CHICAGO — What happened Sunday was bad enough, the Rays uncharacteristically making a mess of things, a four-error sixth inning turning a one-run lead with ace David Price on the mound into an ugly 9-2 loss.
"A basic implosion," manager Joe Maddon said.
But standing in the quickly deserted clubhouse, Ben Zobrist, one of the leaders on a team expected to be among the majors' best, bluntly assessed the overall damage of their first four weeks.
"It's been a tough month. What are we, 11-14? That's not the kind of team we are," Zobrist said. "We've got to play better. We just have to play better than we're playing. We're not playing the way we're capable of playing.
"There's nothing else to say but we have to play better."
Injuries that stripped two of the top three starters from an already thinned rotation, and the resulting impact on the battered bullpen, are, understandably, a major cause of their woes.
But that had nothing to do with their problems in Sunday's matinee against the White Sox. They had their ace on the mound and, despite another ineffective offensive showing — against a 29-year-old making his big-league debut in unheralded Scott Carroll — they had a 1-0 lead with 12 outs to go.
And then …
"We haven't made that many mistakes I don't think all year," Maddon said, "let alone one inning."
The four errors — by second baseman Zobrist, Price, rightfielder Wil Myers and shortstop Yunel Escobar — were a team record. With another one or two plays that could've been, and a few more mistakes of omission, it was one of the worst innings in franchise history.
"We just fell apart defensively," Zobrist said.
The parade started with him, on a relatively ordinary-looking, albeit sharply hit, ball by leadoff man Gordon Beckham. "I should've caught it," Zobrist said. "I've got to make that play for David. Because if I make that play, maybe he gets the next guy and the next guy. Sometimes those things, they just bunch up on you. And you've got to stop it before it starts."
With Beckham running, Adam Eaton sliced a grounder that went off Escobar's glove as he tried a backhand play. It was scored a hit. "A play he could make," Maddon said.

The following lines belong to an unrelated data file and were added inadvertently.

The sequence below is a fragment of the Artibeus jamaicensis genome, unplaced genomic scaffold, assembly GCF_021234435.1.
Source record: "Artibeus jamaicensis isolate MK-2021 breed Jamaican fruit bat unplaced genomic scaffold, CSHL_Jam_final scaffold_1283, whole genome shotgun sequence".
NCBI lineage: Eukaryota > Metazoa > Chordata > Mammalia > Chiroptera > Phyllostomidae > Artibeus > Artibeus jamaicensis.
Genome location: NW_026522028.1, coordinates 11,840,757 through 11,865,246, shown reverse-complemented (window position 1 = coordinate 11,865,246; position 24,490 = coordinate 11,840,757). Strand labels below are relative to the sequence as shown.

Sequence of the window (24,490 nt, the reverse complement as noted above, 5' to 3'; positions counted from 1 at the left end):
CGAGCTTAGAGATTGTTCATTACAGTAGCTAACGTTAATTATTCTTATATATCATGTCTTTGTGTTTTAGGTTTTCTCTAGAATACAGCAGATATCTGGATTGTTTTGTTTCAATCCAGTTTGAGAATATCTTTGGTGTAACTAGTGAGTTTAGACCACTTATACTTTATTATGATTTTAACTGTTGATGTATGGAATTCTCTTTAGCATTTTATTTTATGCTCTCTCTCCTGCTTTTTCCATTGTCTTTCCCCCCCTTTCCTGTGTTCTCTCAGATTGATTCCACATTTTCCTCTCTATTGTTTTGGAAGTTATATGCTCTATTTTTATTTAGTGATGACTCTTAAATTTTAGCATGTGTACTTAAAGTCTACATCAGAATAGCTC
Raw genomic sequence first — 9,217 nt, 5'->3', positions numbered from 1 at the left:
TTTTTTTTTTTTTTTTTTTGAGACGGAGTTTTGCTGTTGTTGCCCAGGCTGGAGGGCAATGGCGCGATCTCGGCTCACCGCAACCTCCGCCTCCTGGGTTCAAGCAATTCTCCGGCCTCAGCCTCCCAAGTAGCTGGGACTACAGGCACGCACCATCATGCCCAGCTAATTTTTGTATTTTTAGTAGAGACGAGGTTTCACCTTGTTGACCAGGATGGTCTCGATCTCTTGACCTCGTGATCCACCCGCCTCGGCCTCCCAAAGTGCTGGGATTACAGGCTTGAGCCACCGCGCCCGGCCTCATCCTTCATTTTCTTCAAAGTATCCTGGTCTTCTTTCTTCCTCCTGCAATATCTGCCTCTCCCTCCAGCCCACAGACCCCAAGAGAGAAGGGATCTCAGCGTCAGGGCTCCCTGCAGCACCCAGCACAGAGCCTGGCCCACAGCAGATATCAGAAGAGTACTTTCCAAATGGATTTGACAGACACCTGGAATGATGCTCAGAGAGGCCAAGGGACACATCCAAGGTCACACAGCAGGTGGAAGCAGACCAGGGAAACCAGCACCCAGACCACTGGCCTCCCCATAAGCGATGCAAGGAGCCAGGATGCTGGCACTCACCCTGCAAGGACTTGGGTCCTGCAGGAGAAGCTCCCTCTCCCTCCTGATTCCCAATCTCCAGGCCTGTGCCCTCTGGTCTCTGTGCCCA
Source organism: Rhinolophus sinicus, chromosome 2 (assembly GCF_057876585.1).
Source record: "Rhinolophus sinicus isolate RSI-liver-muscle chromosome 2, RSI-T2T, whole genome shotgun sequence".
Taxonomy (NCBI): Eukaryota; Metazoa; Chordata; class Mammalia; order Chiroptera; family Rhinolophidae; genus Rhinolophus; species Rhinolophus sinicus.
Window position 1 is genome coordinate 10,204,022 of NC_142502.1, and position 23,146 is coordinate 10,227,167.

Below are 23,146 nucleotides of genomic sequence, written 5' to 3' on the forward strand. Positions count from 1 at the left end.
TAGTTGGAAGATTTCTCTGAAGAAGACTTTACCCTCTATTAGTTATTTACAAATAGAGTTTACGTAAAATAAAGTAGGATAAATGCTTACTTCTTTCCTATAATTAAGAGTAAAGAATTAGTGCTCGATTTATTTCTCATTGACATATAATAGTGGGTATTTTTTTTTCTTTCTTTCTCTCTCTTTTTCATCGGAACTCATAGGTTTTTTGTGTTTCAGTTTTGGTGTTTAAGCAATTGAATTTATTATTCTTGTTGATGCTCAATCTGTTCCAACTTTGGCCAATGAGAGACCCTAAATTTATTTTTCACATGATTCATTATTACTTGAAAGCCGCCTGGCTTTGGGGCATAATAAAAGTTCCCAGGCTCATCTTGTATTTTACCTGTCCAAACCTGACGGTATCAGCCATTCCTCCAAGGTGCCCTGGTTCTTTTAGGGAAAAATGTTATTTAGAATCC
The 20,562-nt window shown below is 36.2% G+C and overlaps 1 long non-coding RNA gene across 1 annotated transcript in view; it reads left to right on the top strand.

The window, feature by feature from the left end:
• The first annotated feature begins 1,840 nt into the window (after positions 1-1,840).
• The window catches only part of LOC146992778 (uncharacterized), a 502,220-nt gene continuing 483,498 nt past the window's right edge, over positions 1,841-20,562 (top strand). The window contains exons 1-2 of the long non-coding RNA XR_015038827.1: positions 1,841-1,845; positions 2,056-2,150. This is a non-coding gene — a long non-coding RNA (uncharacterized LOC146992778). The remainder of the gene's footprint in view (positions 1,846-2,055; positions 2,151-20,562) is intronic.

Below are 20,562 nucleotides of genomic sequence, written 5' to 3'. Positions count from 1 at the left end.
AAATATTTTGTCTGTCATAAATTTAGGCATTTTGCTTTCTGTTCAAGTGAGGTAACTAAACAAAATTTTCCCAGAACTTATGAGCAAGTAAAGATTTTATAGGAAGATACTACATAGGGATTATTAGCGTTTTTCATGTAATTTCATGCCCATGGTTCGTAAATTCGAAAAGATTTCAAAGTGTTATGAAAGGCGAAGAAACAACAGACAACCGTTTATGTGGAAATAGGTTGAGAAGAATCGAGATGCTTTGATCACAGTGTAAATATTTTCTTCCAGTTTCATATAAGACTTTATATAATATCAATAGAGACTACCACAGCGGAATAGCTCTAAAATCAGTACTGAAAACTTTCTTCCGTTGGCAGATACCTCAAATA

Then it got really ugly.
Price fielded Marcus Semien's bunt and threw wildly to first, several feet inside the line, allowing the first run.
"I didn't really have a good grip on it; I felt like I picked up grass with the ball," Price said. "I pride myself in being an athlete on the mound and being able to field my position extremely well. That's a play I have to make."
Myers tried to corral the ball but failed twice in trying to pick it up — resulting in the third error — and made it worse by double-pumping twice before tossing to Zobrist as Eaton raced home.
"I didn't know where to throw it," Myers said. "All I saw was Zo in front of me, and I tossed it to him."
Myers should have known better, Maddon said: "The ball does not need to be in the outfield. You've got to get it back in quickly and let the infielders deal with it."
Price then made another huge mistake, taking his frustration to the mound and leaving a changeup up over the plate that smashing Sox rookie Jose Abreu crushed for a two-run homer, his 10th of the month, making it 4-2.
"Absolutely, it's part of it," Price said. "It's a growing experience. Hopefully I can learn from it."
They weren't quite done. After a double and a strikeout, Escobar airmailed a throw to first after fielding Alexei Ramirez's grounder, allowing the fifth run to score.
Which error was the most grievous?
"They're all pretty bad," Maddon said. "They have equal negative weight."
Josh Lueke's poor seventh made things worse, and the offense continued to sputter, hitting into three more double plays and going 1-for-5 with runners in scoring position.
"It's really not who we are," Maddon said.
Right now, it is.